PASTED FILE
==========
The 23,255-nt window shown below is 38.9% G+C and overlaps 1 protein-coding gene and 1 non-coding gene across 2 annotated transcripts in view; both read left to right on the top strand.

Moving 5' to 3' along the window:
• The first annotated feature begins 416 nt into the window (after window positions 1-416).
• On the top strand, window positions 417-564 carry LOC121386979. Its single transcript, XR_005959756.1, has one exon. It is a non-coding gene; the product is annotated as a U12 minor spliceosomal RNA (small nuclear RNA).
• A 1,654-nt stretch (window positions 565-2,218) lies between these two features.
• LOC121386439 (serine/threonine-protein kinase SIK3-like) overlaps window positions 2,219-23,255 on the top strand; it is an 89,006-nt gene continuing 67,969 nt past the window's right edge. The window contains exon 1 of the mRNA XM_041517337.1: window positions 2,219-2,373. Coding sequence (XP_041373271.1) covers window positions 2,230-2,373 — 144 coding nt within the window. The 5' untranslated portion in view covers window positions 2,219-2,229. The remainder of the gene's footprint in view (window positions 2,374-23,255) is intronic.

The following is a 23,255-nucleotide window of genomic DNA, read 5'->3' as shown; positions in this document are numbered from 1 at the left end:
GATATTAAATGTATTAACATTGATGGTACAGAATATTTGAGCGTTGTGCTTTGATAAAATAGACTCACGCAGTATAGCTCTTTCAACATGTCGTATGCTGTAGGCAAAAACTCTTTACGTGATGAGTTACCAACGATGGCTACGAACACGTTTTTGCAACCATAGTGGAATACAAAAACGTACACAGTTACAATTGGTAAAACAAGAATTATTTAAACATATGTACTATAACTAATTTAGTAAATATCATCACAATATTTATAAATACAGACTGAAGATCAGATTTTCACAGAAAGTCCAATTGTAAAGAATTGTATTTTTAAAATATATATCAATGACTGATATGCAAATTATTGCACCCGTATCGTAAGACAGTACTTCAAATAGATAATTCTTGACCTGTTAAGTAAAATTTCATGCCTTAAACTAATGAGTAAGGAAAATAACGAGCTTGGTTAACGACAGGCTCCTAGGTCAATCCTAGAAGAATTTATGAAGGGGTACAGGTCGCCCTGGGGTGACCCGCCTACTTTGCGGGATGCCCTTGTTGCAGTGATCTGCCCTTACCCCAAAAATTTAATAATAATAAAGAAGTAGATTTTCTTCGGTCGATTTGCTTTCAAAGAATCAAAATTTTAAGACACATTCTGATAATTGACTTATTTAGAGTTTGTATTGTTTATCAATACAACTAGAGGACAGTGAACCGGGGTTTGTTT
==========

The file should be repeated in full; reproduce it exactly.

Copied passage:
The 23,255-nt window shown below is 38.9% G+C and overlaps 1 protein-coding gene and 1 non-coding gene across 2 annotated transcripts in view; both read left to right on the top strand.

Moving 5' to 3' along the window:
• The first annotated feature begins 416 nt into the window (after window positions 1-416).
• On the top strand, window positions 417-564 carry LOC121386979. Its single transcript, XR_005959756.1, has one exon. It is a non-coding gene; the product is annotated as a U12 minor spliceosomal RNA (small nuclear RNA).
• A 1,654-nt stretch (window positions 565-2,218) lies between these two features.
• LOC121386439 (serine/threonine-protein kinase SIK3-like) overlaps window positions 2,219-23,255 on the top strand; it is an 89,006-nt gene continuing 67,969 nt past the window's right edge. The window contains exon 1 of the mRNA XM_041517337.1: window positions 2,219-2,373. Coding sequence (XP_041373271.1) covers window positions 2,230-2,373 — 144 coding nt within the window. The 5' untranslated portion in view covers window positions 2,219-2,229. The remainder of the gene's footprint in view (window positions 2,374-23,255) is intronic.

The following is a 23,255-nucleotide window of genomic DNA, read 5'->3' as shown; positions in this document are numbered from 1 at the left end:
GATATTAAATGTATTAACATTGATGGTACAGAATATTTGAGCGTTGTGCTTTGATAAAATAGACTCACGCAGTATAGCTCTTTCAACATGTCGTATGCTGTAGGCAAAAACTCTTTACGTGATGAGTTACCAACGATGGCTACGAACACGTTTTTGCAACCATAGTGGAATACAAAAACGTACACAGTTACAATTGGTAAAACAAGAATTATTTAAACATATGTACTATAACTAATTTAGTAAATATCATCACAATATTTATAAATACAGACTGAAGATCAGATTTTCACAGAAAGTCCAATTGTAAAGAATTGTATTTTTAAAATATATATCAATGACTGATATGCAAATTATTGCACCCGTATCGTAAGACAGTACTTCAAATAGATAATTCTTGACCTGTTAAGTAAAATTTCATGCCTTAAACTAATGAGTAAGGAAAATAACGAGCTTGGTTAACGACAGGCTCCTAGGTCAATCCTAGAAGAATTTATGAAGGGGTACAGGTCGCCCTGGGGTGACCCGCCTACTTTGCGGGATGCCCTTGTTGCAGTGATCTGCCCTTACCCCAAAAATTTAATAATAATAAAGAAGTAGATTTTCTTCGGTCGATTTGCTTTCAAAGAATCAAAATTTTAAGACACATTCTGATAATTGACTTATTTAGAGTTTGTATTGTTTATCAATACAACTAGAGGACAGTGAACCGGGGTTTGTTT